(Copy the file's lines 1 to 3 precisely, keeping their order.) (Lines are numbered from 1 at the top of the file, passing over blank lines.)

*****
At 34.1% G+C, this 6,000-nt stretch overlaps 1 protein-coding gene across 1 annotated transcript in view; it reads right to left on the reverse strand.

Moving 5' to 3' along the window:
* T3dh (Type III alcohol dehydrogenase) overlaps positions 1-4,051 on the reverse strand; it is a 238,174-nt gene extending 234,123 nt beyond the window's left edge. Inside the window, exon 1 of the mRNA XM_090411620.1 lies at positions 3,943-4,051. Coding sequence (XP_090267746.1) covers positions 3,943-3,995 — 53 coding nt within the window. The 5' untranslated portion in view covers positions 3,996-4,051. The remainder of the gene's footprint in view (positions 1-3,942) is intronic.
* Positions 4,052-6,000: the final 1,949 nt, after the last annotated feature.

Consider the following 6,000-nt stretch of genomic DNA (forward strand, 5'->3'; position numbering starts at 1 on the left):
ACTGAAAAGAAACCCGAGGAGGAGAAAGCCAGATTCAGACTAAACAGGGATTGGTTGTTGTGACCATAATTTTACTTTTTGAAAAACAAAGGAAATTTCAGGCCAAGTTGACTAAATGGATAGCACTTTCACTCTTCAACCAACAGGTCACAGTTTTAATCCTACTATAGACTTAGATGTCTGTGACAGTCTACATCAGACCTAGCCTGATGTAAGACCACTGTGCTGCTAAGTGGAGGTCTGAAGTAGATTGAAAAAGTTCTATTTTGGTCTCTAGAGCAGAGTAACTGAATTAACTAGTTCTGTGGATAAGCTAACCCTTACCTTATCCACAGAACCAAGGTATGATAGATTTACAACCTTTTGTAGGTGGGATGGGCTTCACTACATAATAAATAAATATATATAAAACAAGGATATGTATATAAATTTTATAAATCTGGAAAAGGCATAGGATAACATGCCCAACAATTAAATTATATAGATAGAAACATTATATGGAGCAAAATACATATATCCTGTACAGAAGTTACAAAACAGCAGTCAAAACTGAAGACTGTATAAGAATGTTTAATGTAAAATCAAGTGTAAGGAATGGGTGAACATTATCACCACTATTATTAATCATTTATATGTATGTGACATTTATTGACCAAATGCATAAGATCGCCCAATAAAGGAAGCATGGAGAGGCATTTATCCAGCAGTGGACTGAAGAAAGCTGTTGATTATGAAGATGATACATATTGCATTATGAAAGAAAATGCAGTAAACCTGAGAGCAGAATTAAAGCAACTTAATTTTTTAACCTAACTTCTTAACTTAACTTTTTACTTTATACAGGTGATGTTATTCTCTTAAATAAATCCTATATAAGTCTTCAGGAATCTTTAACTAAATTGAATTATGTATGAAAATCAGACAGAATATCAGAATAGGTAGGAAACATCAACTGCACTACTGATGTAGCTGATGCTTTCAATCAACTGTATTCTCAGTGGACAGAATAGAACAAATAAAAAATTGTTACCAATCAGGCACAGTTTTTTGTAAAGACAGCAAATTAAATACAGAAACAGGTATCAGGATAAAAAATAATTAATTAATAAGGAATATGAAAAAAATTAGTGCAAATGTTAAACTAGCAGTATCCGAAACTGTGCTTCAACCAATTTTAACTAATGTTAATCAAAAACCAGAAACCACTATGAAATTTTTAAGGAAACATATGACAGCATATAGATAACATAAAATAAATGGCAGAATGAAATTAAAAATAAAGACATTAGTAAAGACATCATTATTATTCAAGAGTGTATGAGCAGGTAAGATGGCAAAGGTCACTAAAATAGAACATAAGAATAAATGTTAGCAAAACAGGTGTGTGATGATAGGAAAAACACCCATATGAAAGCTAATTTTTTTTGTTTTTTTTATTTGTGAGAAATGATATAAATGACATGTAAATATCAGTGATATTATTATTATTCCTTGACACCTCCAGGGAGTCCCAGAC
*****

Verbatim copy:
At 34.1% G+C, this 6,000-nt stretch overlaps 1 protein-coding gene across 1 annotated transcript in view; it reads right to left on the reverse strand.

Moving 5' to 3' along the window:
* T3dh (Type III alcohol dehydrogenase) overlaps positions 1-4,051 on the reverse strand; it is a 238,174-nt gene extending 234,123 nt beyond the window's left edge. Inside the window, exon 1 of the mRNA XM_090411620.1 lies at positions 3,943-4,051. Coding sequence (XP_090267746.1) covers positions 3,943-3,995 — 53 coding nt within the window. The 5' untranslated portion in view covers positions 3,996-4,051. The remainder of the gene's footprint in view (positions 1-3,942) is intronic.